It isn’t every site that has its work sequence determined by a prized piece of Americana. One of the great symbols of St. Louis features prominently in both the design and construction. A full size airplane, an exact copy of the Spirit of St. Louis, flown across the Atlantic by Charles Lindbergh, is suspended from the Grand Hall ceiling. The plane had to be installed before enclosure of the building and then protected until construction was complete. The aircraft was still being renovated at the time work began on Emerson Electric Center.

Goelz and Dan Kloeppel, site superintendent, adapted the schedule to this unusual need. “We had a series of meetings to communicate what was needed and to make sure that everyone knew what the timeframe was. We met the timeframe. . . We worked longer hours,” he said.

“A lot of the work went into bringing it in at the fixed price,” Shaughnessy said. The project team worked to effectively address challenges. “The arrival of equipment and storage on site were challenges. Timing the delivery of equipment was very important. We worked closely with subcontractors on scheduling.”

Subcontractors on the project include the following firms: Bellow Wrecking and Salvage (demolition), Bommarito (sewers), Crest Electric, DKW Steel Erection, ICS, L.C Steel Erection (precast erection, Kroeger Precast, Leonard Masonry, Lindberg Waterproofing, C. Martin Roofing, T.J. Wies (drywall), Schindler Elevator, Spectrum Coatings, DHA Sheet Metal, Eagle Plumbing, Vee Jay Cement Contracting, Wiegmann & Associates (HVAC), West St. Louis Glass, Interface Materials (Redi-mix), Niehaus (fireproofing), and Nunns Hauling (excavation).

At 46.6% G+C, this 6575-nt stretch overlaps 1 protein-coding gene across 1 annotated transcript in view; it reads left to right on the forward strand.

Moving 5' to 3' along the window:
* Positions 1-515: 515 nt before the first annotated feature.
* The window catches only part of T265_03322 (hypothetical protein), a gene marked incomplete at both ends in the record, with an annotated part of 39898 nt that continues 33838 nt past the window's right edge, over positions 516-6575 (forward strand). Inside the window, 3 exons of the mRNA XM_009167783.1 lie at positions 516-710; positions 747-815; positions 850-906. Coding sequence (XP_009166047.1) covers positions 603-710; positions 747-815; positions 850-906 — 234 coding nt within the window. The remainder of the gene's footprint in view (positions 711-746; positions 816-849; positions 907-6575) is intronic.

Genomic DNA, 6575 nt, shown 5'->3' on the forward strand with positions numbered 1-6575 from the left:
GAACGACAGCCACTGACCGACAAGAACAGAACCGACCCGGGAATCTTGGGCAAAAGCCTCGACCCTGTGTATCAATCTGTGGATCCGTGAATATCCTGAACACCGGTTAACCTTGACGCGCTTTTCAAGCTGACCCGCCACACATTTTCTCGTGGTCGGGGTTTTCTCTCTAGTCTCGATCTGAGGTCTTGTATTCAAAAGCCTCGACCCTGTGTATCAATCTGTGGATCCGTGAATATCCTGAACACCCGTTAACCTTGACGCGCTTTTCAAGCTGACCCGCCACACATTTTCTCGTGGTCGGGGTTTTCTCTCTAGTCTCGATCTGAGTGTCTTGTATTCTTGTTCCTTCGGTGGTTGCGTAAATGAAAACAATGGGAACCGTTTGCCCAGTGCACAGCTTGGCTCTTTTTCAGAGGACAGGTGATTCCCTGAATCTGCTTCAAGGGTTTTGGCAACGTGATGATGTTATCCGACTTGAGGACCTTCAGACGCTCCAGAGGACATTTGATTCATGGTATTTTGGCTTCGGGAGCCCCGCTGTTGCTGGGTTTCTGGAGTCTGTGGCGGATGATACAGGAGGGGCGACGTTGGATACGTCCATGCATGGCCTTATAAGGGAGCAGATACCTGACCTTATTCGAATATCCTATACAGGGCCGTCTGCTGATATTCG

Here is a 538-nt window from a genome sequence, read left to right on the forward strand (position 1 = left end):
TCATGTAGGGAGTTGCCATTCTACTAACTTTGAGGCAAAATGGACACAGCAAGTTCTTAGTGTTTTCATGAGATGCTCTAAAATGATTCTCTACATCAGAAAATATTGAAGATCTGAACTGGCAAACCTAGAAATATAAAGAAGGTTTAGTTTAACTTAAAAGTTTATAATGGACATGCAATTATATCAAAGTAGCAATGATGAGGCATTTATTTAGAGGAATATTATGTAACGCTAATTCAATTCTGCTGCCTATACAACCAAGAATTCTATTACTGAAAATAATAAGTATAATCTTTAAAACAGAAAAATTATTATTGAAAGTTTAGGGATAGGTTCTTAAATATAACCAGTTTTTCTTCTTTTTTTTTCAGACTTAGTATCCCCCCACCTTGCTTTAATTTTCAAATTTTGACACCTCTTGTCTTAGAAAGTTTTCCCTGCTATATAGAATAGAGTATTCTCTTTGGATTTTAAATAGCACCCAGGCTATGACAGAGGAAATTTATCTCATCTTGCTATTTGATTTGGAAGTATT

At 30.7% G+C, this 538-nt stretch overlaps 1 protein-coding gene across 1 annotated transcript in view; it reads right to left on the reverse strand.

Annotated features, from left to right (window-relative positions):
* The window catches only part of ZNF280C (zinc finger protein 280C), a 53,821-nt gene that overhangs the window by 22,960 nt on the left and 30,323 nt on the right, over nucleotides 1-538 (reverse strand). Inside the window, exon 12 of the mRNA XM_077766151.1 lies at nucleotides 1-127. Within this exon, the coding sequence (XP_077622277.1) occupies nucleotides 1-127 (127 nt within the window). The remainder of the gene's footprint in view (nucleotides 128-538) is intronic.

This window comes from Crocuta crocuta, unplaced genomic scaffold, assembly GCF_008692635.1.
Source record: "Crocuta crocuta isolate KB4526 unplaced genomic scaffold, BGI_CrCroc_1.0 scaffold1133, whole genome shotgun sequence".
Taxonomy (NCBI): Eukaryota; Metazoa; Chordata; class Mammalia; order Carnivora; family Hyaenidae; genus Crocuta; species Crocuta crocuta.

The construction team proved that it could adapt to a variety of situations. The equipment selection was driven by the availability of materials. “Instead of a tower crane, we simply used a crawler crane inside and left portions of the foundation open while we set it … It was precipitated by long lead times of structural steel delivery and materials,” Goelz said.

Work on the project began in the middle of 1997. According to Shaughnessy, crews averaged 75 during the peak of construction. Crews finished exhibit space and work around the site in time for a series of special events celebrating the completion of Emerson Electric Center.

The new addition opened to the public Feb. 12 — just in time to exhibit another symbol of St. Louis’ pride and enthusiasm, the Vince Lombardi “Super Bowl” Trophy. Awarded to the St. Louis Rams, the Vince Lombardi Trophy and the George S. Halas NFC Championship Trophy are both on temporary loan to the Missouri Historical Society. The trophies will be displayed in celebration of both the St. Louis Rams’ Super Bowl victory and the grand opening of the new addition to the History Museum.